Secondly, at access node level there are 2 major metrics. Power efficiency and radio efficiency. Power efficiency refers to transmitted data rate over a given bandwidth and input power supplied. It is measured in bits per second per hertz per watt (b/S/Hz/W). Radio efficiency refers to transmitted data rate and transmitted distance over a given bandwidth and input power supplied. It is measured in bits meters per second per hertz per watt (b-m/S/Hz/W) [1]. Higher values of power and radio efficiency are desired as they measure the data rate and distance of transmission which are always desired to be a higher value for a given power input.

Finally, at the network level also there are 2 metrics which measure the number of subscribers served during peak hours and coverage area respectively. The first metric measures the number of subscribers served during peak hour to the supplied input power and is measured in number of subscribers per watt (Subscribers/W) and the second metric measures the coverage area of the radio signal to the supplied input power and is measured in square meters per watt (m2/W) [1]. Higher values for both these metrics are desired as they signify serving more number of subscribers or a larger coverage area for a given power input.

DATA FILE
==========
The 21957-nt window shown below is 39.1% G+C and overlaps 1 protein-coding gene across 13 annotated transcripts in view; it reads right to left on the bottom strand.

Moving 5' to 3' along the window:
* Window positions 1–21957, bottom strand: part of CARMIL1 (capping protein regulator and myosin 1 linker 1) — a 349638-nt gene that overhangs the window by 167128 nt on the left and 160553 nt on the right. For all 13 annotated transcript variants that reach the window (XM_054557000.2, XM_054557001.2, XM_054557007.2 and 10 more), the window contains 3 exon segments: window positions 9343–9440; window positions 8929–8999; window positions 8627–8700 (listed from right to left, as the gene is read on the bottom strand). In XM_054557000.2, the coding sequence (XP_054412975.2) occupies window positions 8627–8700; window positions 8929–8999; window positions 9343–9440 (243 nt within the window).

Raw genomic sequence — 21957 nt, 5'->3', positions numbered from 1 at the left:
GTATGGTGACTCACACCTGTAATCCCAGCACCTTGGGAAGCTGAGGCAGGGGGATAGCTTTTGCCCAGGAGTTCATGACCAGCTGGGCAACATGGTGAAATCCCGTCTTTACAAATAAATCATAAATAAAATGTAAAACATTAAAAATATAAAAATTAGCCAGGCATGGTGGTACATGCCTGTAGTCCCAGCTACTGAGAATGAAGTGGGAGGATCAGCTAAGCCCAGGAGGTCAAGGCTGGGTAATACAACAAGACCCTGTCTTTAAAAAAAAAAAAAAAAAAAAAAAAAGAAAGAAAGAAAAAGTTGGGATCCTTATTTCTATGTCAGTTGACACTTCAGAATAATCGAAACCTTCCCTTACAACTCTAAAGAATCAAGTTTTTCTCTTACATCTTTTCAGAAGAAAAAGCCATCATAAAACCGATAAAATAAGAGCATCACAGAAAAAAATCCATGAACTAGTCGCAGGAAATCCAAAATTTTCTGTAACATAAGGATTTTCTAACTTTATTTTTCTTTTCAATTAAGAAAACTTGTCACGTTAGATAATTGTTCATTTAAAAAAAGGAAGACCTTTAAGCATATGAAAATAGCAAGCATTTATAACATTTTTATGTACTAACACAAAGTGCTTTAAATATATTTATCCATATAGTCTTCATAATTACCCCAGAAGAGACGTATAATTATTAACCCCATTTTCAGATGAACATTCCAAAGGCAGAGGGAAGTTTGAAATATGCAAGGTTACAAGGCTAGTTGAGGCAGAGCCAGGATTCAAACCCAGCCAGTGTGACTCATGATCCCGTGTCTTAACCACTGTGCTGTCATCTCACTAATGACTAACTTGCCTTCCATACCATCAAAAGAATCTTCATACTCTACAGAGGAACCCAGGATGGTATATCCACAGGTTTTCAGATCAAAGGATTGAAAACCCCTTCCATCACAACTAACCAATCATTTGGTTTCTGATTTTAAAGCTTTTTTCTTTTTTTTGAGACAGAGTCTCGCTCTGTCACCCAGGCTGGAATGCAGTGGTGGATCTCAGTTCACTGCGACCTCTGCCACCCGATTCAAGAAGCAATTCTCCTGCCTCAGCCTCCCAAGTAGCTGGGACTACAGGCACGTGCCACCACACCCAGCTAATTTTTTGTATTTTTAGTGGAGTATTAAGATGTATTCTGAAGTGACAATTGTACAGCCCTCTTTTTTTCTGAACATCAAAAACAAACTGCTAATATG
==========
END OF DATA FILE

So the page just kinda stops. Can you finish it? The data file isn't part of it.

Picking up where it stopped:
Hence when evaluating various techniques for wireless energy efficiency, it is better to know at whether energy efficiency is augmented in component level or access node level or network level. That way it would become easier to compare the efficiency in terms of various levels' individual metrics.

  1. Reducing Energy consumption through Cell Layout Adaptation:

Cell layout adaptation (CLA) techniques focus on energy efficiency at network level. But for these techniques to improve energy efficiency, it is important to improve efficiency in component level and access node level as well, because all these 3 levels are inter-related to each other and one works on the basis of another. Power is first supplied from power amplifier and then to RAN and at last to the network level, that means it is possible to save more energy in component level and access node level and the remaining energy that is used by the network can be efficiently utilized by implementing these cell layout adaptation techniques. CLA techniques are basically divided into 3 major categories. First part consists of cell shaping techniques like Base Stations (BSs) turning off and cell breathing, second part consists of hybrid macro femtocell deployments and the final part consists of relaying techniques [1].